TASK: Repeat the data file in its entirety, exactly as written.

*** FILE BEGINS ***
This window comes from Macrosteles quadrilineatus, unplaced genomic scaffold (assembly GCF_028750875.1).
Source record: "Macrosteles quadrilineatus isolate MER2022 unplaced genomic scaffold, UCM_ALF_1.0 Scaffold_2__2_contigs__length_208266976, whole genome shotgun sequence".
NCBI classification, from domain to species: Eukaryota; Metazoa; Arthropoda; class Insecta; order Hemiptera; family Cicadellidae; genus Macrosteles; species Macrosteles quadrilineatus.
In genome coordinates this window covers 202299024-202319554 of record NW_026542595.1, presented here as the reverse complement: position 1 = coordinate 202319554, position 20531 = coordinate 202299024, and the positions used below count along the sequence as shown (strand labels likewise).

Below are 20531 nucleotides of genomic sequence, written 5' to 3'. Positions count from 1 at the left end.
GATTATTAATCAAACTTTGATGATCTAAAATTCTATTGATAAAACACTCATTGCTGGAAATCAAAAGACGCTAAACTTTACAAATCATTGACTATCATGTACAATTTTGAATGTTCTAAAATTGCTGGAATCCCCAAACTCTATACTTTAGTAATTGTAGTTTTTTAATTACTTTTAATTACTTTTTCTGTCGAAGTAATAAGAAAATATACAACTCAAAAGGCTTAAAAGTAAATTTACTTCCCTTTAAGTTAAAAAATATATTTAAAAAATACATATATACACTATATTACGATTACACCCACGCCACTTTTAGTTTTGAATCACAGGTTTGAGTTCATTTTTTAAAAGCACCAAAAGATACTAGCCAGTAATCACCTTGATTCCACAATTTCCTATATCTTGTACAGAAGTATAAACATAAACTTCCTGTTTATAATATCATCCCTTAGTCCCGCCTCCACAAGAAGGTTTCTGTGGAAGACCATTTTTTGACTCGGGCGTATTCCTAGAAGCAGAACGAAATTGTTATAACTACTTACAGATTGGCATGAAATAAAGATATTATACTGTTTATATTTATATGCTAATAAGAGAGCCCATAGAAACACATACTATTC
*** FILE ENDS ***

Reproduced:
This window comes from Macrosteles quadrilineatus, unplaced genomic scaffold (assembly GCF_028750875.1).
Source record: "Macrosteles quadrilineatus isolate MER2022 unplaced genomic scaffold, UCM_ALF_1.0 Scaffold_2__2_contigs__length_208266976, whole genome shotgun sequence".
NCBI classification, from domain to species: Eukaryota; Metazoa; Arthropoda; class Insecta; order Hemiptera; family Cicadellidae; genus Macrosteles; species Macrosteles quadrilineatus.
In genome coordinates this window covers 202299024-202319554 of record NW_026542595.1, presented here as the reverse complement: position 1 = coordinate 202319554, position 20531 = coordinate 202299024, and the positions used below count along the sequence as shown (strand labels likewise).

Below are 20531 nucleotides of genomic sequence, written 5' to 3'. Positions count from 1 at the left end.
GATTATTAATCAAACTTTGATGATCTAAAATTCTATTGATAAAACACTCATTGCTGGAAATCAAAAGACGCTAAACTTTACAAATCATTGACTATCATGTACAATTTTGAATGTTCTAAAATTGCTGGAATCCCCAAACTCTATACTTTAGTAATTGTAGTTTTTTAATTACTTTTAATTACTTTTTCTGTCGAAGTAATAAGAAAATATACAACTCAAAAGGCTTAAAAGTAAATTTACTTCCCTTTAAGTTAAAAAATATATTTAAAAAATACATATATACACTATATTACGATTACACCCACGCCACTTTTAGTTTTGAATCACAGGTTTGAGTTCATTTTTTAAAAGCACCAAAAGATACTAGCCAGTAATCACCTTGATTCCACAATTTCCTATATCTTGTACAGAAGTATAAACATAAACTTCCTGTTTATAATATCATCCCTTAGTCCCGCCTCCACAAGAAGGTTTCTGTGGAAGACCATTTTTTGACTCGGGCGTATTCCTAGAAGCAGAACGAAATTGTTATAACTACTTACAGATTGGCATGAAATAAAGATATTATACTGTTTATATTTATATGCTAATAAGAGAGCCCATAGAAACACATACTATTC